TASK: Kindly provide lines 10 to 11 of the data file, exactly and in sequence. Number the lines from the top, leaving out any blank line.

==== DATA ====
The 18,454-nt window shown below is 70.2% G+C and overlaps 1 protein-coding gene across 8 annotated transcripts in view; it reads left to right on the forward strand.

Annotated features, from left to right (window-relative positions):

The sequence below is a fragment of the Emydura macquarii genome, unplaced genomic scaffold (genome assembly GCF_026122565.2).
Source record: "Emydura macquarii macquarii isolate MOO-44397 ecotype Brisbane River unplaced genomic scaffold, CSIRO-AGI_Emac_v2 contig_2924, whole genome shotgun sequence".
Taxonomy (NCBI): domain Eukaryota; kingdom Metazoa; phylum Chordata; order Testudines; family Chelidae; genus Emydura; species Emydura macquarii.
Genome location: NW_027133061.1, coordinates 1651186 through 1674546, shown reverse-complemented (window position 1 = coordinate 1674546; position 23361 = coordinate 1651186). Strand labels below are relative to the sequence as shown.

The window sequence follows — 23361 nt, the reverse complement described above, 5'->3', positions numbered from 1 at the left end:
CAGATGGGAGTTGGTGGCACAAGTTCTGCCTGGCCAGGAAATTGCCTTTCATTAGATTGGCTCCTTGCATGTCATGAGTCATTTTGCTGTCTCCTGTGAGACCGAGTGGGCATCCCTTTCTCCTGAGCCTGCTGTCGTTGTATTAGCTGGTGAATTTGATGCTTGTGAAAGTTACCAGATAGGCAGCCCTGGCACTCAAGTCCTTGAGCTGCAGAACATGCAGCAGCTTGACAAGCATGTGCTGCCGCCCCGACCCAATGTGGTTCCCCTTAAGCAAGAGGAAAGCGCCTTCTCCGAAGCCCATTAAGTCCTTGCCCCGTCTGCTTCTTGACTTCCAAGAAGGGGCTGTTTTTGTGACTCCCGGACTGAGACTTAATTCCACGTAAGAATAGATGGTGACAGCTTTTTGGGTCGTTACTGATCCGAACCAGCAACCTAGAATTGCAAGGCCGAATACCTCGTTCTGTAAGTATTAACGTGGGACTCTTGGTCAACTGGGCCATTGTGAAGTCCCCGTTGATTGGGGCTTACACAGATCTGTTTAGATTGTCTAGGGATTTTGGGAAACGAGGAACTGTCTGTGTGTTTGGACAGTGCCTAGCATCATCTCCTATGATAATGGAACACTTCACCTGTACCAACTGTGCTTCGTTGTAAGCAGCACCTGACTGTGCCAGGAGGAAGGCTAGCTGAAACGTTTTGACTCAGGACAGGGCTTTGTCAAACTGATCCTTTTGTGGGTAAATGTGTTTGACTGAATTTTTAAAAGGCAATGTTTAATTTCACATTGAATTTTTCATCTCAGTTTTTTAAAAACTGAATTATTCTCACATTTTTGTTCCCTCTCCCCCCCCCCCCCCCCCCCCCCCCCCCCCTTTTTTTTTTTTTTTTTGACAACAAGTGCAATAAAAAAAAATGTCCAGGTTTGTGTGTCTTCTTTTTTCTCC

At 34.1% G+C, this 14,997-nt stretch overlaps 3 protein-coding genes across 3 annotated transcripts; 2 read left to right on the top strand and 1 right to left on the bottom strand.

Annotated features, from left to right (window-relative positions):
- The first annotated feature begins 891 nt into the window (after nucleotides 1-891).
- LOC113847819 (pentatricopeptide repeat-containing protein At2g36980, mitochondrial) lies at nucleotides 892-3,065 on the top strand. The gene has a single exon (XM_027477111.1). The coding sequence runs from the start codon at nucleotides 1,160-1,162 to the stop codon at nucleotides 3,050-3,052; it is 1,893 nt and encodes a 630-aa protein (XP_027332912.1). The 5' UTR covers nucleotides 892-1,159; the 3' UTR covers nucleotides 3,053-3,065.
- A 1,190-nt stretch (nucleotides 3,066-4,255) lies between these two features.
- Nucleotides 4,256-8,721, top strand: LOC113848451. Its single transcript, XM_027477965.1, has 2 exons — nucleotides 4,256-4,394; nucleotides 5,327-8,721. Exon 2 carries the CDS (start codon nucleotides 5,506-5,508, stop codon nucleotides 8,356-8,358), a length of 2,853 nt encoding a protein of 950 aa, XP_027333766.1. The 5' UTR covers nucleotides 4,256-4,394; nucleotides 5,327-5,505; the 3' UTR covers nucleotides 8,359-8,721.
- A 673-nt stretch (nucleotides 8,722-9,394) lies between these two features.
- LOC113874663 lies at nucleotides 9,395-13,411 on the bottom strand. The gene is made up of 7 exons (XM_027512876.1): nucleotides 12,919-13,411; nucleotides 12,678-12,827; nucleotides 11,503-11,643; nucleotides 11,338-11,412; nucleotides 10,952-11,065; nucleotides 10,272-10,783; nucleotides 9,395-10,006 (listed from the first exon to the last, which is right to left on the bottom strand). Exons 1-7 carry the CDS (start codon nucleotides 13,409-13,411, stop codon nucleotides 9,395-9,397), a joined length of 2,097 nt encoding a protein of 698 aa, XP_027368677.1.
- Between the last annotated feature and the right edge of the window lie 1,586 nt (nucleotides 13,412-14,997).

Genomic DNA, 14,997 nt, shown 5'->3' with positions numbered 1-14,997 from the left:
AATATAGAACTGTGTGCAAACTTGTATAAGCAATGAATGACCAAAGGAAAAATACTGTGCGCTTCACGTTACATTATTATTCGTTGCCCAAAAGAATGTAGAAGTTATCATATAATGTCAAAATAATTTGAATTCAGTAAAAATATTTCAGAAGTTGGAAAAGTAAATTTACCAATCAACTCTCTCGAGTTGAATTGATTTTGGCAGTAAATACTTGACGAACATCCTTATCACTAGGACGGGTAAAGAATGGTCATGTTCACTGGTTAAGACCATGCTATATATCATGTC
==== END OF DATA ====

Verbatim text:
Annotated features, from left to right (window-relative positions):
- The first annotated feature begins 891 nt into the window (after nucleotides 1-891).